A study of member of Parliament websites suggests most federally elected politicians have staked out a place to communicate with constituents online, but many aren’t making full use of the web.
This summer, the non-profit Samara took a look at the websites for Canada’s MPs and rated them based on how extensively they encouraged engagement with voters.
On the worst end of the scale, there were five MPs that seemed to have no web presence at all.
Seventeen MPs were highlighted for getting 11 or higher out of 14 based on the criteria Samara used for scoring, while the overall average score was seven out of 14. No MP managed a perfect score.
While 97 per cent of MP websites had what Samara called “the bare necessities,” including contact information and biographies, just 15 per cent listed office hours for constituents to get in touch.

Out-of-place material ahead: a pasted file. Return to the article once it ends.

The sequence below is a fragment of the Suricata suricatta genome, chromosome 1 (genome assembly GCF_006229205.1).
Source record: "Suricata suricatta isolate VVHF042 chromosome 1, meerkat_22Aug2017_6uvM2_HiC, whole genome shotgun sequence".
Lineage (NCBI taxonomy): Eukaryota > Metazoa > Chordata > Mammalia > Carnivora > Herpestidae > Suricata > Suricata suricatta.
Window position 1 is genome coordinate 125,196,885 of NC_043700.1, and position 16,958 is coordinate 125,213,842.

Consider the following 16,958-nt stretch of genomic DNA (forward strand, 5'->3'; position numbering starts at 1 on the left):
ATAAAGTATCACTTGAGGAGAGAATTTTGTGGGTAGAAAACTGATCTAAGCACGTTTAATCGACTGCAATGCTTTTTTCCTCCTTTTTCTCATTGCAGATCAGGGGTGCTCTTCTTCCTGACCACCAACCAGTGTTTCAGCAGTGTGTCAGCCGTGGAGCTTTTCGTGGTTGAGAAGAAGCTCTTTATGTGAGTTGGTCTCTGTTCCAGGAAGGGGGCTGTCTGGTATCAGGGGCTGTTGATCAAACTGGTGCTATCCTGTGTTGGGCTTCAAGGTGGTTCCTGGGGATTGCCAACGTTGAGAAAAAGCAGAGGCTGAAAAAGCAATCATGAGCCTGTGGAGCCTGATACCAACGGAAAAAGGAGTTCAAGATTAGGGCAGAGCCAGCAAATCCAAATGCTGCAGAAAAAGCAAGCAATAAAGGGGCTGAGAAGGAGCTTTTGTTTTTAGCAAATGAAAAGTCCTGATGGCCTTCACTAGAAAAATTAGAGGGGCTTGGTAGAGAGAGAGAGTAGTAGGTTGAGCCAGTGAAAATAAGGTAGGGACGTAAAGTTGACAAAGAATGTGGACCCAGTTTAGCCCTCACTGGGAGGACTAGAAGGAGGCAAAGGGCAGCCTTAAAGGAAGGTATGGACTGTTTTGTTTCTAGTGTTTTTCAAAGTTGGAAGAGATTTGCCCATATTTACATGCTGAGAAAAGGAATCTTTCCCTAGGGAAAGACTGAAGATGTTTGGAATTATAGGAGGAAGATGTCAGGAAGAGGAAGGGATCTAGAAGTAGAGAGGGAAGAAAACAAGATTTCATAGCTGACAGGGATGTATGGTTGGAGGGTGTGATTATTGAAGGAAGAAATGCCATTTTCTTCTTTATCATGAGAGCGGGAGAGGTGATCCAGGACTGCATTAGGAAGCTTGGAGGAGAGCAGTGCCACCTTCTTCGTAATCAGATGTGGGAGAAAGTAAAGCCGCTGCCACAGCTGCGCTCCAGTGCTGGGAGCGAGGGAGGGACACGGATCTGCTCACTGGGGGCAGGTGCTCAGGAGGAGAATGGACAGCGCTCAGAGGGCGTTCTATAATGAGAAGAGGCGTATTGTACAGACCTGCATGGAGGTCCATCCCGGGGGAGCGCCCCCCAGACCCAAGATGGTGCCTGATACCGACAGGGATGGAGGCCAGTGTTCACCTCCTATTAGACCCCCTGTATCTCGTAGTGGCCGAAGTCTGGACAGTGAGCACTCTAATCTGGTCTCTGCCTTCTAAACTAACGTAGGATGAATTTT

About 25 per cent of the websites had a space for citizens to sign or submit petitions and just one in 10 allowed visitors to post comments or participate in discussions.
Almost three in four MPs used their website to talk about their work on Parliament Hill and 60 per cent reported on issues in their riding.
A similar percentage updated a calendar of events they planned to attend.
MPs were more likely to encourage interaction on social media than by email. About 61 per cent linked to their social media accounts while just under half encouraged voters to sign up for an e-newsletter.